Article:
“We started a makeshift clinic at the Brisbane Multicultural Centre in 2012 and because we were all health workers we rallied our networks and started a small GP clinic, we also got a lot of allied health workers involved to do mental health support.
“Then we realised – we knew this was an issue, but it was much broader than just asylum seekers. Refugees and people from diverse cultural backgrounds… struggle to get access to primary health care because of language and cultural barriers.
“We were getting a lot of referrals and people saying, this is really good. But we were just running a really small makeshift clinic.”
Needing to move to a larger space, they ran a crowdfunding campaign on StartSomeGood In 2013.
“We raised $20,000 and that was enough to kickstart a clinic in Brisbane in a suburb called Stone’s Corner, which is an inner-city suburb but in close proximity to a lot of the multicultural support agencies and close to public transport and that sort of thing,” Prasad-Ildes said.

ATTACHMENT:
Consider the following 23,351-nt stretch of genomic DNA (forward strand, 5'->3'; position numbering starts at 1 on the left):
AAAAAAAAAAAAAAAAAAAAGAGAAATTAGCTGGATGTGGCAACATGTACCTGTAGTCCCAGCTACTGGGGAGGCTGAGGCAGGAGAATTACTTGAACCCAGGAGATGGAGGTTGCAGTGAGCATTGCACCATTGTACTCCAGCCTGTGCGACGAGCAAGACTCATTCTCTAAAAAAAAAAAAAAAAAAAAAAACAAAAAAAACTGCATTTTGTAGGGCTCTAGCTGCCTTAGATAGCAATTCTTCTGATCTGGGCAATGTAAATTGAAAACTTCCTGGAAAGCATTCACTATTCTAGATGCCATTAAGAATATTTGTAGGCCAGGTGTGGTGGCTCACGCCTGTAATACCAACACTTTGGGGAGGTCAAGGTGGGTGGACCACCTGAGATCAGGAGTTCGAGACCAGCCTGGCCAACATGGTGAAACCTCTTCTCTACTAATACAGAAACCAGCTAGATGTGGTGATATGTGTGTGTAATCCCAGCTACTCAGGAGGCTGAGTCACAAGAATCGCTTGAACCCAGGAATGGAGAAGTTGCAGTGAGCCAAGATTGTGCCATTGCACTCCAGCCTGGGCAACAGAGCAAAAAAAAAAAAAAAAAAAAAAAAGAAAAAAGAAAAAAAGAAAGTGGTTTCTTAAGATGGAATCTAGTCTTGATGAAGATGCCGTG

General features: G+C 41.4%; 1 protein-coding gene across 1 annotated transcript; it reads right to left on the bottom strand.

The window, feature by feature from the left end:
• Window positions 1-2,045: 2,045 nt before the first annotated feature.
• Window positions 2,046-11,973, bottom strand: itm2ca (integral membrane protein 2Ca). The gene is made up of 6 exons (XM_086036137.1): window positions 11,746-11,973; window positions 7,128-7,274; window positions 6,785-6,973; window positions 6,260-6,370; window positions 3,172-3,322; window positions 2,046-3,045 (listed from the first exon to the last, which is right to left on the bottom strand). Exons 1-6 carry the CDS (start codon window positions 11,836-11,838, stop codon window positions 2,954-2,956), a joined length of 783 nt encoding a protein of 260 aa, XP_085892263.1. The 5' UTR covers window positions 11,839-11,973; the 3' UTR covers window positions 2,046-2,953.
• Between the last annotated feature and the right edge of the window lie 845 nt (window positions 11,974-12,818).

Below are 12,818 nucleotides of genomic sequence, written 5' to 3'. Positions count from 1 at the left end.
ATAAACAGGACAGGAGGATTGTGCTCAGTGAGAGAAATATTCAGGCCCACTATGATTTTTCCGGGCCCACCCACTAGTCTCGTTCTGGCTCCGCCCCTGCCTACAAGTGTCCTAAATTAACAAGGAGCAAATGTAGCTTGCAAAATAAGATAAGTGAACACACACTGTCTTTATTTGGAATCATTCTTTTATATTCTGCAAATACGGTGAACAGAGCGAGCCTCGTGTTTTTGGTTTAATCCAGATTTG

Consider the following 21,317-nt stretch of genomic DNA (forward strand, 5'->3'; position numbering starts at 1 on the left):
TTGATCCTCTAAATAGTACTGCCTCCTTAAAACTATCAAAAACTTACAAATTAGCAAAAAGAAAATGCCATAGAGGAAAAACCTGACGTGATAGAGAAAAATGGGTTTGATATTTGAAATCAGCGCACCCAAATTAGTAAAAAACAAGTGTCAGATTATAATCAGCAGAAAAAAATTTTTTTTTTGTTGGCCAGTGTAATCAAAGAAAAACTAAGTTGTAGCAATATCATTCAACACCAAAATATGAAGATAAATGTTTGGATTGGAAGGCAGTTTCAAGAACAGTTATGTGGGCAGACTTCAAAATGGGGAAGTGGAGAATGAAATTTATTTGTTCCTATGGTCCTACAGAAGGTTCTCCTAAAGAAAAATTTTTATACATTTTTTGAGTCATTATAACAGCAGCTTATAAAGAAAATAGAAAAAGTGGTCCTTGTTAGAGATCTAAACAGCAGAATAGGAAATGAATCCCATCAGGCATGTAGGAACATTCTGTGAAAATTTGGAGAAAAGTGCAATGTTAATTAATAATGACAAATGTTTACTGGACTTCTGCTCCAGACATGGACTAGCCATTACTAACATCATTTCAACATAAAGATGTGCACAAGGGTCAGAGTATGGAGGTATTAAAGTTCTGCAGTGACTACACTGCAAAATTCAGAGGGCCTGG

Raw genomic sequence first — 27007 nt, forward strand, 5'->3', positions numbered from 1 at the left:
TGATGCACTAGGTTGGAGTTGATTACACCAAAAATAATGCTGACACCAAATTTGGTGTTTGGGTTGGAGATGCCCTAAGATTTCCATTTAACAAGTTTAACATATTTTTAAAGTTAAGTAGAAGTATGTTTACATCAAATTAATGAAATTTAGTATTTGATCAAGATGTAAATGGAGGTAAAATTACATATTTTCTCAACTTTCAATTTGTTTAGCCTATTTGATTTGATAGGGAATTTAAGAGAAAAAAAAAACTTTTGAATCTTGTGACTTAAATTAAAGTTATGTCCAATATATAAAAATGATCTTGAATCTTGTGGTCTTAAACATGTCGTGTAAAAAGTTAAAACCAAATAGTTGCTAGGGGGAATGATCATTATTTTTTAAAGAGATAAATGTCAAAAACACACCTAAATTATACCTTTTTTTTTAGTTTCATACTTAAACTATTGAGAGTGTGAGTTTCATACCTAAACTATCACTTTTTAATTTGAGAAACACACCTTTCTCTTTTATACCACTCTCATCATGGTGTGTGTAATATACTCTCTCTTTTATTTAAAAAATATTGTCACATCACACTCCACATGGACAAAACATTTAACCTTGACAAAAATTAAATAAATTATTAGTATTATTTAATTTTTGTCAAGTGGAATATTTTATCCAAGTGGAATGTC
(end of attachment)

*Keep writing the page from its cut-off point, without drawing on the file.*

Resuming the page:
“We started a clinic and called it the World Wellness Community Clinic and basically since then we’ve just continued to grow.”
Along with providing primary health services, Prasad-Ildes says WWG helps marginalised groups through fostering social cohesion.
“Our clinic is open to anyone, it isn’t just for people who are migrants, refugees or asylum seekers. The local community can use our clinic as well,” she said.
“We ran a workshop which was about managing anxiety naturally, and… that was open to the public, so we had Australian people attending the workshop as well as asylum seekers and refugees.”
“And just having them together in the same space, receiving the same information does a lot in the local community just about social inclusion and getting people to mix and interact with each other in a more natural way, because a lot of people who we normally work with don’t get to have many opportunities to meet and mix with Australian people.”
She says providing accessible and appropriate bulk-billing services to disadvantaged groups means the clinic itself will always run at a loss.